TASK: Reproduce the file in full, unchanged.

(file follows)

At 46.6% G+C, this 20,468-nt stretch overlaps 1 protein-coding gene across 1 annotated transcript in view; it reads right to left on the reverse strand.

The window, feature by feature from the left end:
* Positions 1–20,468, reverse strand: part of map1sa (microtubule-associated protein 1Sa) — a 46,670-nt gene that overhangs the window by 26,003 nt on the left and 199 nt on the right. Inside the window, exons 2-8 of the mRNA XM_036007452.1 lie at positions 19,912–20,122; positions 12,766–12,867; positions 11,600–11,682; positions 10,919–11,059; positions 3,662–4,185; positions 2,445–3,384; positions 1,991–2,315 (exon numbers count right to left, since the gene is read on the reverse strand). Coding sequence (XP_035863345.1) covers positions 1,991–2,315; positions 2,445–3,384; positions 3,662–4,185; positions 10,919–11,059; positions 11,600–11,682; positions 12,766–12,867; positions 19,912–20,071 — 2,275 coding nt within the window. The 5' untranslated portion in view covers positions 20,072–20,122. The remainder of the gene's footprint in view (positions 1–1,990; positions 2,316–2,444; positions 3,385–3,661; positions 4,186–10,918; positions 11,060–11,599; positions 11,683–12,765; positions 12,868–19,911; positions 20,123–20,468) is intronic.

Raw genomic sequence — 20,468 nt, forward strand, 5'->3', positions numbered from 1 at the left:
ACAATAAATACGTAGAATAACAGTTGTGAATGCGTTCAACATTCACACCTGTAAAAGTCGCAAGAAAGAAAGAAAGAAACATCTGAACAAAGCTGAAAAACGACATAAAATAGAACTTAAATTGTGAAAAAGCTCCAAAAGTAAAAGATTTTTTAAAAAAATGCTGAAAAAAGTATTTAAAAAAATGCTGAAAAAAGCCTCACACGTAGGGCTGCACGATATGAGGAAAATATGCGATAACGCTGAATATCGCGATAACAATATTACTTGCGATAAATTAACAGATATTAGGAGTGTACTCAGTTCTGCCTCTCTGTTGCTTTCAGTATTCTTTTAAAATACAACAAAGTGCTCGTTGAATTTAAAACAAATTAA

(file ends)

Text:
At 46.6% G+C, this 20,468-nt stretch overlaps 1 protein-coding gene across 1 annotated transcript in view; it reads right to left on the reverse strand.

The window, feature by feature from the left end:
* Positions 1–20,468, reverse strand: part of map1sa (microtubule-associated protein 1Sa) — a 46,670-nt gene that overhangs the window by 26,003 nt on the left and 199 nt on the right. Inside the window, exons 2-8 of the mRNA XM_036007452.1 lie at positions 19,912–20,122; positions 12,766–12,867; positions 11,600–11,682; positions 10,919–11,059; positions 3,662–4,185; positions 2,445–3,384; positions 1,991–2,315 (exon numbers count right to left, since the gene is read on the reverse strand). Coding sequence (XP_035863345.1) covers positions 1,991–2,315; positions 2,445–3,384; positions 3,662–4,185; positions 10,919–11,059; positions 11,600–11,682; positions 12,766–12,867; positions 19,912–20,071 — 2,275 coding nt within the window. The 5' untranslated portion in view covers positions 20,072–20,122. The remainder of the gene's footprint in view (positions 1–1,990; positions 2,316–2,444; positions 3,385–3,661; positions 4,186–10,918; positions 11,060–11,599; positions 11,683–12,765; positions 12,868–19,911; positions 20,123–20,468) is intronic.

Raw genomic sequence — 20,468 nt, forward strand, 5'->3', positions numbered from 1 at the left:
ACAATAAATACGTAGAATAACAGTTGTGAATGCGTTCAACATTCACACCTGTAAAAGTCGCAAGAAAGAAAGAAAGAAACATCTGAACAAAGCTGAAAAACGACATAAAATAGAACTTAAATTGTGAAAAAGCTCCAAAAGTAAAAGATTTTTTAAAAAAATGCTGAAAAAAGTATTTAAAAAAATGCTGAAAAAAGCCTCACACGTAGGGCTGCACGATATGAGGAAAATATGCGATAACGCTGAATATCGCGATAACAATATTACTTGCGATAAATTAACAGATATTAGGAGTGTACTCAGTTCTGCCTCTCTGTTGCTTTCAGTATTCTTTTAAAATACAACAAAGTGCTCGTTGAATTTAAAACAAATTAA